You could forgive European Central Bank (ECB) chief Mario Draghi for being a pessimist about the eurozone after years of crisis, but his speech on Friday argues that he’s not satisfied with the current growth rebound.
He wants Europe to set about “unleashing an untapped potential for substantially higher output, employment and welfare.”
This speech is vintage Draghi in some ways. When the eurozone economy isn’t going too badly and there’s little pressure on him to announce more monetary easing, he’s most comfortable talking about one subject: Structural reform. He’s got no powers or authority over this sort of thing, other than to hector national governments.
Today’s no exception, with Draghi using the word “reform” 85 times outside of the title and footnotes of his speech. He’s a big fan of reform, and he wants to make sure everyone knows it — he’ll remind you over and over again, if necessary.
Here’s the crux of his speech:
The important point, however, is that in the euro area today structural reforms are not about creating minor efficiencies or marginal gains. They are about unleashing an untapped potential for substantially higher output, employment and welfare. And in the current environment, this would play a crucial role in ensuring that the ongoing cyclical recovery becomes a stronger, structural recovery.
He’s also arguing that now is the perfect time to make those reforms, with a cyclical upturn in the eurozone. Some economists actually thought Europe was slipping toward its third post-financial crisis recession at the end of last year, but instead it recorded its strongest quarter of growth since 2011 in Q1 this year.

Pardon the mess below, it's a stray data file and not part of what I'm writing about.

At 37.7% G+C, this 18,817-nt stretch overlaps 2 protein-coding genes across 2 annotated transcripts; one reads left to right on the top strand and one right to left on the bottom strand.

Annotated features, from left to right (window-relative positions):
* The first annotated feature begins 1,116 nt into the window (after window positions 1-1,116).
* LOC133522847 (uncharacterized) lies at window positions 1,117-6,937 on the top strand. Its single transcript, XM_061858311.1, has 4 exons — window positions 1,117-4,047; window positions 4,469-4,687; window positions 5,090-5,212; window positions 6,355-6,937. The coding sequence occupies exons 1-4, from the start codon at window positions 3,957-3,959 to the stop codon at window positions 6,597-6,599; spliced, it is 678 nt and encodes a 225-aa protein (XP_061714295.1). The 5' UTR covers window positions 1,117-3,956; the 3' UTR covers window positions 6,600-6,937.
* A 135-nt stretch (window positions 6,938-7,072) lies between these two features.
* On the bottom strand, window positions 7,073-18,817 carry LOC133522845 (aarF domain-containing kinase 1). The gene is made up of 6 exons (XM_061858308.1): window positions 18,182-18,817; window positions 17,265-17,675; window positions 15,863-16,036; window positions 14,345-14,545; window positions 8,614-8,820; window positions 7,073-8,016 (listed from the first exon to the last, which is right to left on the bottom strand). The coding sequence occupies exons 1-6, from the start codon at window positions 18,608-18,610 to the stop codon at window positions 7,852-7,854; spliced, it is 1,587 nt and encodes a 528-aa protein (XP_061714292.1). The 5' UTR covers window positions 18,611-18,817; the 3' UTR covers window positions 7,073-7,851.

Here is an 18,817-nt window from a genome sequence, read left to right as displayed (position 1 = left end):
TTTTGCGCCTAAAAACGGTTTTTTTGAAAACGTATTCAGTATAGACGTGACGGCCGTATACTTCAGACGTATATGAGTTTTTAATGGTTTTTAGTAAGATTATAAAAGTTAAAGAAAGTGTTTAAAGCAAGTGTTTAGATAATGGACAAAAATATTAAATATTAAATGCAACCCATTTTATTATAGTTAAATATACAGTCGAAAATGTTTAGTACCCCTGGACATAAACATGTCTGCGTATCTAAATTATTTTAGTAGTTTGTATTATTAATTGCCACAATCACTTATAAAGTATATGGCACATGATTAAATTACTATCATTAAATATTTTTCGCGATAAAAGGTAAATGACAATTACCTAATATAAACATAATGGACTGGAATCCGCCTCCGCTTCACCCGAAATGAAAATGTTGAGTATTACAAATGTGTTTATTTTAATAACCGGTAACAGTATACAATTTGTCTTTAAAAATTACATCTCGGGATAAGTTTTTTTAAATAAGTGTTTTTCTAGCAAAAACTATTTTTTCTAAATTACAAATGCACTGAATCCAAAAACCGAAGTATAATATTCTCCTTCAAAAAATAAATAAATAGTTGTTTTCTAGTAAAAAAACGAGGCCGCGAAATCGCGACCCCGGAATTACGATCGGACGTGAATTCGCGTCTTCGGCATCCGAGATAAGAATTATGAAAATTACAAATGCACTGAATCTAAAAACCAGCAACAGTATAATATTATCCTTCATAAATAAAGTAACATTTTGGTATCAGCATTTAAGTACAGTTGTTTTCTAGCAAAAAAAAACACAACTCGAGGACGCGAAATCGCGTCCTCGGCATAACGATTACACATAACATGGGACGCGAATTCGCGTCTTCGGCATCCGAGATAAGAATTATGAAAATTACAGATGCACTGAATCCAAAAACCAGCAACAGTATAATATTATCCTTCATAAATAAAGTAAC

That’s down to a number of different things — most notably, the fall in oil prices, and the European Central Bank’s quantitative easing (QE) programme, which was bigger than most people expected. Goldman Sachs analysts have also noted an easier fiscal stance in Italy, Germany and Spain which would help to prop the recovery a little (or at least make sure it isn’t snubbed out).
Here’s his conclusion:
What the cyclical recovery does achieve is to provide near perfect conditions for governments to engage more systematically in the structural reforms that will anchor the return to growth. Monetary policy can steer the economy back to its potential. Structural reform can raise that potential. And it is the combination of these demand and supply policies that will deliver lasting stability and prosperity.
One of Draghi’s slides suggests even with the euro crisis and recessions, Europe could have set itself on a better growth path than the one it’s managed:
All in all, Draghi isn’t satisfied with Europe’s recovery progress so far — and you can expect to hear a lot more from him about reforms in the future.